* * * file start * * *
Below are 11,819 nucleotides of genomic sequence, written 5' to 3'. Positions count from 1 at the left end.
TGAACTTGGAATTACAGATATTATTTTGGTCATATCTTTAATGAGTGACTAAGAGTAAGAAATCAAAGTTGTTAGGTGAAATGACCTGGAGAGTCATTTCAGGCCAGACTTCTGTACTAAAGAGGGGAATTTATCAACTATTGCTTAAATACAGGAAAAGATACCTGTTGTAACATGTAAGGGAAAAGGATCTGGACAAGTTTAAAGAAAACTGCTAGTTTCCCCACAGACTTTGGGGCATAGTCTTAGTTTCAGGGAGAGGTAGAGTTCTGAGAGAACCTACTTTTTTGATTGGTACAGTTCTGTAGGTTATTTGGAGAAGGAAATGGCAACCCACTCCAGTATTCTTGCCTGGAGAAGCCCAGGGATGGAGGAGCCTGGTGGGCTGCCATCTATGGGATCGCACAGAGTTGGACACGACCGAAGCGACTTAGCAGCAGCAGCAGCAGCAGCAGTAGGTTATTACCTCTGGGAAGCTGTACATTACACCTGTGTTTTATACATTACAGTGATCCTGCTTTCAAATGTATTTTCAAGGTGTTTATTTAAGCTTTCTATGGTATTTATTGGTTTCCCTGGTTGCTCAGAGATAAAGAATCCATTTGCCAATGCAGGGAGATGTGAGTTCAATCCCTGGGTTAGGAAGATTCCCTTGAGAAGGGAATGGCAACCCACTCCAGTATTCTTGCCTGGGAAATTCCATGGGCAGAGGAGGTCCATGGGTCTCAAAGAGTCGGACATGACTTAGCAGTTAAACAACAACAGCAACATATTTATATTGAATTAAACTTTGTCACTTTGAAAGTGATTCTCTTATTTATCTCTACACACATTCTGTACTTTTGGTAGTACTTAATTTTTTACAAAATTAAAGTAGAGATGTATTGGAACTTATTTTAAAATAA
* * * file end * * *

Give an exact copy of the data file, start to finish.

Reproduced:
Below are 11,819 nucleotides of genomic sequence, written 5' to 3'. Positions count from 1 at the left end.
TGAACTTGGAATTACAGATATTATTTTGGTCATATCTTTAATGAGTGACTAAGAGTAAGAAATCAAAGTTGTTAGGTGAAATGACCTGGAGAGTCATTTCAGGCCAGACTTCTGTACTAAAGAGGGGAATTTATCAACTATTGCTTAAATACAGGAAAAGATACCTGTTGTAACATGTAAGGGAAAAGGATCTGGACAAGTTTAAAGAAAACTGCTAGTTTCCCCACAGACTTTGGGGCATAGTCTTAGTTTCAGGGAGAGGTAGAGTTCTGAGAGAACCTACTTTTTTGATTGGTACAGTTCTGTAGGTTATTTGGAGAAGGAAATGGCAACCCACTCCAGTATTCTTGCCTGGAGAAGCCCAGGGATGGAGGAGCCTGGTGGGCTGCCATCTATGGGATCGCACAGAGTTGGACACGACCGAAGCGACTTAGCAGCAGCAGCAGCAGCAGCAGTAGGTTATTACCTCTGGGAAGCTGTACATTACACCTGTGTTTTATACATTACAGTGATCCTGCTTTCAAATGTATTTTCAAGGTGTTTATTTAAGCTTTCTATGGTATTTATTGGTTTCCCTGGTTGCTCAGAGATAAAGAATCCATTTGCCAATGCAGGGAGATGTGAGTTCAATCCCTGGGTTAGGAAGATTCCCTTGAGAAGGGAATGGCAACCCACTCCAGTATTCTTGCCTGGGAAATTCCATGGGCAGAGGAGGTCCATGGGTCTCAAAGAGTCGGACATGACTTAGCAGTTAAACAACAACAGCAACATATTTATATTGAATTAAACTTTGTCACTTTGAAAGTGATTCTCTTATTTATCTCTACACACATTCTGTACTTTTGGTAGTACTTAATTTTTTACAAAATTAAAGTAGAGATGTATTGGAACTTATTTTAAAATAA